“Is there anything in the background of my opponent that tells you he represents a fresh start?” Chico wonders.  “I’m watching Alice in Wonderland here. I’ve been to every forum we’ve had in these communities. He’s been to none. What kind of fresh start are we talking about? How can you have a fresh start if he won’t look you in the eye and talk to you?”

Chico tells the crowd  that Emanuel’s approach to the race would bring “a new level of elitism and arrogance at City Hall . . . Is that the kind of fresh start we’re referring to? I hope not. Because I believe a mayor has to walk the streets of his city.”

A Monkey’s Uncle

The $12 million Emanuel has amassed for his campaign make this the one of the biggest money races for mayor in history, he says.  “I’m shocked. I grew up on the South Side of Chicago and I’ve never seen anything like it. If that’s a fresh start, I’m a monkey’s uncle.

“When I see people say he represents a fresh start, I think ‘all right, I’m a former chief of staff. I worked for Mayor Daley.’ But I left every government I ever had the privilege of leading with a balanced budget or a surplus. Sixteen of them. And Mr. Emanuel? He just left Washington, D.C. with a $1.5 trillion deficit.”

Chico winds down as the applause winds up. “Okay, we’re having a little fun here, but the bottom line is this is serious business,” he concludes.

“We can do this. If you want somebody at City Hall who truly is going to be a fresh start, and challenges conventional wisdom, and has the record to prove what I say can be accomplished, I would love your support.”

The Organization of The Northeast

After he leaves the 49th ward forum, Chico steps next door to Pottawatomi Park for another meeting with leaders of The Organization of The Northeast. (This one was also not on the schedule.) ONE is a powerful coalition of North Side community organizers that has registered over 3,000 new voters in the last few months. But many members are still undecided on a candidate.

Chico opens with brief remarks about the snow, the congested side streets versus the pristine downtown sidewalks. He tells of “three or four aldermen“ (he declined to name them) calling him to complain their equipment was re-directed downtown. It’s just another sign of a disturbing tendency for City Hall to favor downtown over the neighborhoods. “We don’t need the downtown streets so clean you can eat off of them while the neighborhoods are out there in snow that’s drifted shoulder high.”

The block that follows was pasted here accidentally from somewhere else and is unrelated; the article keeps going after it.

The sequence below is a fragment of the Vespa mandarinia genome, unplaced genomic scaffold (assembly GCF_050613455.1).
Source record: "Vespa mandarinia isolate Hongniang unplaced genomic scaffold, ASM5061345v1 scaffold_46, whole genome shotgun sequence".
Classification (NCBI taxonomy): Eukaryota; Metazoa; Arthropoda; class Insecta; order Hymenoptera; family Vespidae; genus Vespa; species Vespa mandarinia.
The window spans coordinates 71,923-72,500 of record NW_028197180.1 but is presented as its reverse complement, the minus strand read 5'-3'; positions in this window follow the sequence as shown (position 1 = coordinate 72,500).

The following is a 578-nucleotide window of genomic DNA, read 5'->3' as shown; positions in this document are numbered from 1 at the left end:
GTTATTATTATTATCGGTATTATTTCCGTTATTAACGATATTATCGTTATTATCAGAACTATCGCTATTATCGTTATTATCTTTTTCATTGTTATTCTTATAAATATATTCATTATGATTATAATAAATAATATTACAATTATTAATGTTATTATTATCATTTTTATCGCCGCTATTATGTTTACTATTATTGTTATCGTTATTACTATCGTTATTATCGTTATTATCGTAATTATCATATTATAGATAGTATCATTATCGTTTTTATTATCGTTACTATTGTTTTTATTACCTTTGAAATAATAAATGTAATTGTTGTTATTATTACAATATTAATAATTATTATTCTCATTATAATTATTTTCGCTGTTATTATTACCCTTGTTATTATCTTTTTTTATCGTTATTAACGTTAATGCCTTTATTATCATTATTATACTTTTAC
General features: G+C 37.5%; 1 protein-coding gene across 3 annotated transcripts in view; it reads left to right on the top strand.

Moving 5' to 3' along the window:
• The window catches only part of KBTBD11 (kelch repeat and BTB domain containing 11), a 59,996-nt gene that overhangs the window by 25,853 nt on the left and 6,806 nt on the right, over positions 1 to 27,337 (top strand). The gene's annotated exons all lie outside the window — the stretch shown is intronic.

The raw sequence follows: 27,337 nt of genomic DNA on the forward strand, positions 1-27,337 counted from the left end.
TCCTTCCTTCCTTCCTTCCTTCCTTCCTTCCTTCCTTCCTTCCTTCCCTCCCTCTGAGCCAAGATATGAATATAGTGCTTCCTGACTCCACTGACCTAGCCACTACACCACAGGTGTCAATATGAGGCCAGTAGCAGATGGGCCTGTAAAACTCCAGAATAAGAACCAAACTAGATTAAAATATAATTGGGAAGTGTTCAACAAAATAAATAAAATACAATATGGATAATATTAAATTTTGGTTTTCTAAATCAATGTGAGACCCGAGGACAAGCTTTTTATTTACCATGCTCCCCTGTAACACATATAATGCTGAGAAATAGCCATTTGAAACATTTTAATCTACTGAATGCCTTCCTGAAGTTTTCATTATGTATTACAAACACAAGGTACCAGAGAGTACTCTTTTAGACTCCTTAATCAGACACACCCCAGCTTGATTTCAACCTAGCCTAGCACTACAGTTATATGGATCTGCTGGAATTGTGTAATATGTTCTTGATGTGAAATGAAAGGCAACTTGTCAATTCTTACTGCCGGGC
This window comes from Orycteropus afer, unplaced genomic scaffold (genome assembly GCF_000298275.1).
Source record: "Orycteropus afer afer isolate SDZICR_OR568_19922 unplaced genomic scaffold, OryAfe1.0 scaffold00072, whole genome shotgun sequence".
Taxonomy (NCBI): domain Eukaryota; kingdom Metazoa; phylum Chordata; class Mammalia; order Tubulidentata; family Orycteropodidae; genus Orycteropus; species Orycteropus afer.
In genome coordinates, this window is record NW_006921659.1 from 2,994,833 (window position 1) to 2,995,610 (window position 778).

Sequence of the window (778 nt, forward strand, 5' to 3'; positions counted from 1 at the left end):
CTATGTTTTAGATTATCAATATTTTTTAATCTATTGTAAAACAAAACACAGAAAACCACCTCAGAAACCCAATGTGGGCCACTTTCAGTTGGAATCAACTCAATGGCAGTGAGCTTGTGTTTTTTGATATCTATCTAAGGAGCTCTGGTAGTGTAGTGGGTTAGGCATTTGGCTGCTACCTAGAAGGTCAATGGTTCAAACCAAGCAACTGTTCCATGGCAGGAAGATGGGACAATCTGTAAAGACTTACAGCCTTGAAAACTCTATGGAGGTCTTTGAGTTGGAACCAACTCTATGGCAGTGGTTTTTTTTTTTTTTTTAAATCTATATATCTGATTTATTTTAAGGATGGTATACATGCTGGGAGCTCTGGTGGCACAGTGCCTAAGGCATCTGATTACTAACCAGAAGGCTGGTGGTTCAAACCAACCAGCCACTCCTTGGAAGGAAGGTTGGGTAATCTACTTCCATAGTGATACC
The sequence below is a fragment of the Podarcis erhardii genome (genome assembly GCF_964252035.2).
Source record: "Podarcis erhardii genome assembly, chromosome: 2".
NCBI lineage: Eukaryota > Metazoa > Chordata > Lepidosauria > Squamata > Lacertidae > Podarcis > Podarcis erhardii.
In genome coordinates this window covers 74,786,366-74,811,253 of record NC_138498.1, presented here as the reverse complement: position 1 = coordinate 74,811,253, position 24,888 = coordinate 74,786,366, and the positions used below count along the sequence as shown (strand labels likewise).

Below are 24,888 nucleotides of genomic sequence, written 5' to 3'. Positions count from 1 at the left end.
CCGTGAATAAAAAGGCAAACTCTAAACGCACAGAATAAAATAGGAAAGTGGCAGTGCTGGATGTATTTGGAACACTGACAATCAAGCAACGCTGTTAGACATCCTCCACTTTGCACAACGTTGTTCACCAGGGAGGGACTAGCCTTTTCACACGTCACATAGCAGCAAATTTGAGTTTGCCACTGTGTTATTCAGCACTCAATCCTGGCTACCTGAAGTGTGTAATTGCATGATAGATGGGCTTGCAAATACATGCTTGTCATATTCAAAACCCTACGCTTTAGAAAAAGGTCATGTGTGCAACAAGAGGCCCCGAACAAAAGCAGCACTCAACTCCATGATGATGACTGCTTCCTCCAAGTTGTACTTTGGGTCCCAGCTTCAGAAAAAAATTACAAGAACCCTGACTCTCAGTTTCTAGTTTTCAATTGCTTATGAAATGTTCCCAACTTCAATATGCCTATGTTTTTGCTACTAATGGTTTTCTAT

The candidate is running late, so he jumps directly to questions. Leaders of various community organizations that provide food, job training, nursing, drug counseling and mental services in Uptown have specific concerns on the fate of their funding, and Chico has specific answers. He suggests ways that one program might be expanded by shifting resources from another. He doesn’t leave until every question has been answered, and I leave impressed that he knows as much about some of their programs as they do.

Finding the Fault Line

Chico’s next stop is all the way across town at the site of the old U.S. Steel Southworks, now a vacant 600-acre parcel of land along the lake slated to become a new Chicago Lakeside community of 17,000 residences. 10th Ward Alderman John Pope has chosen the site to announce his endorsement of Chico and about 50 of his followers, many unemployed steelworkers, cram into the marketing center to loudly cheer his choice.

The unions are being courted by both Emanuel and Chico, but they are shaping up to be a bastion of Chico support. Earlier, the police and firefighters unions endorsed him. On Monday, six other union heads rallied around Chico to denounce an Emanuel TV ad charging “city government is not an employment agency” because, they said, it demeans city workers.

Saturday’s relentless push into the neighborhoods, his attempts to distance himself from Mayor Daley and brand Emanuel as the candidate of the “status quo” downtown business interests all seem aimed at creating a blue collar-white collar fault line between himself and the front runner.

If he finds the wedge, he has three more TV debates left to hammer home the point: A Fox 32 debate this Thursday (9:30 PM) at Kennedy-King College a WTTW-Channel 11 forum Monday, February 14 (7 PM) and a two-hour ABC-League of Women Voters debate at the Oriental Theater Thursday, February 17 (6-8 PM).

Time Running Out

According to an ABC News poll taken over the weekend, Emanuel has opened a commanding lead over the field: 54% versus 14% for Chico, 8% Del Valle and 6% Braun (with 15 % undecided). If it holds up, Emanuel will win outright on February 22.

With time running out Chico is the only one of the challengers who can credibly mount the resources to force a run-off. To do that, ironically, he will have to peel off Emanuel votes directly. (Del Valle’s supporters are diehards and there aren’t enough Braun backers left to matter.) That means highlighting their differences in style, temperament and background. (Forget platforms and issues.) Who speaks for the people? Who represents downtown? Who represents the neighborhoods? Who stands for reform?

And, of course, who is the status quo?